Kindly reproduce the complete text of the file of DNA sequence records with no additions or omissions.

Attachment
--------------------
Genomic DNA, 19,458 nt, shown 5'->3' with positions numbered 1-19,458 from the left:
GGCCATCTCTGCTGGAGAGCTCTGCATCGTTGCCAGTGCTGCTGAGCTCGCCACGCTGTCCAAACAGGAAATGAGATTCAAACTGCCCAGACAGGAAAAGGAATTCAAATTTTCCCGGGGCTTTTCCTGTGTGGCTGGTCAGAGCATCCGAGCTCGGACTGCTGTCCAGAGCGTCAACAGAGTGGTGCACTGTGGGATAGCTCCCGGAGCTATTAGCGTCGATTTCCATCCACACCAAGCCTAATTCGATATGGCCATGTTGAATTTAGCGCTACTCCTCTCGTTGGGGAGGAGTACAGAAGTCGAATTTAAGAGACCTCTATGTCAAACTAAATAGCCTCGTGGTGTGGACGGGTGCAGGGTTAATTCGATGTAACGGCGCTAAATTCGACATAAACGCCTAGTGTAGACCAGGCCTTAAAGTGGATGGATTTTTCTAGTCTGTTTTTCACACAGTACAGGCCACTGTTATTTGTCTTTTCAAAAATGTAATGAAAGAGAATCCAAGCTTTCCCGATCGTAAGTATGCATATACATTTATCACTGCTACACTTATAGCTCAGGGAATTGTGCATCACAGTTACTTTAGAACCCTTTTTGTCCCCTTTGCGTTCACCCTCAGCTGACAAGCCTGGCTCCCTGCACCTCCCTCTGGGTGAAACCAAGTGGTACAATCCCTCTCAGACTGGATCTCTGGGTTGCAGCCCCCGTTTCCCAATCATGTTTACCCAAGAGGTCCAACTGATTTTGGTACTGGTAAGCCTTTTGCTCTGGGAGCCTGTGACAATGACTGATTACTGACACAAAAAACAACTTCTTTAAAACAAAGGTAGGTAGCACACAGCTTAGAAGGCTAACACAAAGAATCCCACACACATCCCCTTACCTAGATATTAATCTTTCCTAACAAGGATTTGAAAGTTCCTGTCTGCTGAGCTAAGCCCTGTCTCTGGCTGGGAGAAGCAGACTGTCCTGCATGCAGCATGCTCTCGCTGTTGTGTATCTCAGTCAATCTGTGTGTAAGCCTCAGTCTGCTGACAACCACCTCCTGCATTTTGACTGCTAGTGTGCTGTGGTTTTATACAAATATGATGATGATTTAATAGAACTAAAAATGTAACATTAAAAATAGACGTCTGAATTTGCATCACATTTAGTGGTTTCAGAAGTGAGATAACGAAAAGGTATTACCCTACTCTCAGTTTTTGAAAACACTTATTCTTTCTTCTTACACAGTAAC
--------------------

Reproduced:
Genomic DNA, 19,458 nt, shown 5'->3' with positions numbered 1-19,458 from the left:
GGCCATCTCTGCTGGAGAGCTCTGCATCGTTGCCAGTGCTGCTGAGCTCGCCACGCTGTCCAAACAGGAAATGAGATTCAAACTGCCCAGACAGGAAAAGGAATTCAAATTTTCCCGGGGCTTTTCCTGTGTGGCTGGTCAGAGCATCCGAGCTCGGACTGCTGTCCAGAGCGTCAACAGAGTGGTGCACTGTGGGATAGCTCCCGGAGCTATTAGCGTCGATTTCCATCCACACCAAGCCTAATTCGATATGGCCATGTTGAATTTAGCGCTACTCCTCTCGTTGGGGAGGAGTACAGAAGTCGAATTTAAGAGACCTCTATGTCAAACTAAATAGCCTCGTGGTGTGGACGGGTGCAGGGTTAATTCGATGTAACGGCGCTAAATTCGACATAAACGCCTAGTGTAGACCAGGCCTTAAAGTGGATGGATTTTTCTAGTCTGTTTTTCACACAGTACAGGCCACTGTTATTTGTCTTTTCAAAAATGTAATGAAAGAGAATCCAAGCTTTCCCGATCGTAAGTATGCATATACATTTATCACTGCTACACTTATAGCTCAGGGAATTGTGCATCACAGTTACTTTAGAACCCTTTTTGTCCCCTTTGCGTTCACCCTCAGCTGACAAGCCTGGCTCCCTGCACCTCCCTCTGGGTGAAACCAAGTGGTACAATCCCTCTCAGACTGGATCTCTGGGTTGCAGCCCCCGTTTCCCAATCATGTTTACCCAAGAGGTCCAACTGATTTTGGTACTGGTAAGCCTTTTGCTCTGGGAGCCTGTGACAATGACTGATTACTGACACAAAAAACAACTTCTTTAAAACAAAGGTAGGTAGCACACAGCTTAGAAGGCTAACACAAAGAATCCCACACACATCCCCTTACCTAGATATTAATCTTTCCTAACAAGGATTTGAAAGTTCCTGTCTGCTGAGCTAAGCCCTGTCTCTGGCTGGGAGAAGCAGACTGTCCTGCATGCAGCATGCTCTCGCTGTTGTGTATCTCAGTCAATCTGTGTGTAAGCCTCAGTCTGCTGACAACCACCTCCTGCATTTTGACTGCTAGTGTGCTGTGGTTTTATACAAATATGATGATGATTTAATAGAACTAAAAATGTAACATTAAAAATAGACGTCTGAATTTGCATCACATTTAGTGGTTTCAGAAGTGAGATAACGAAAAGGTATTACCCTACTCTCAGTTTTTGAAAACACTTATTCTTTCTTCTTACACAGTAAC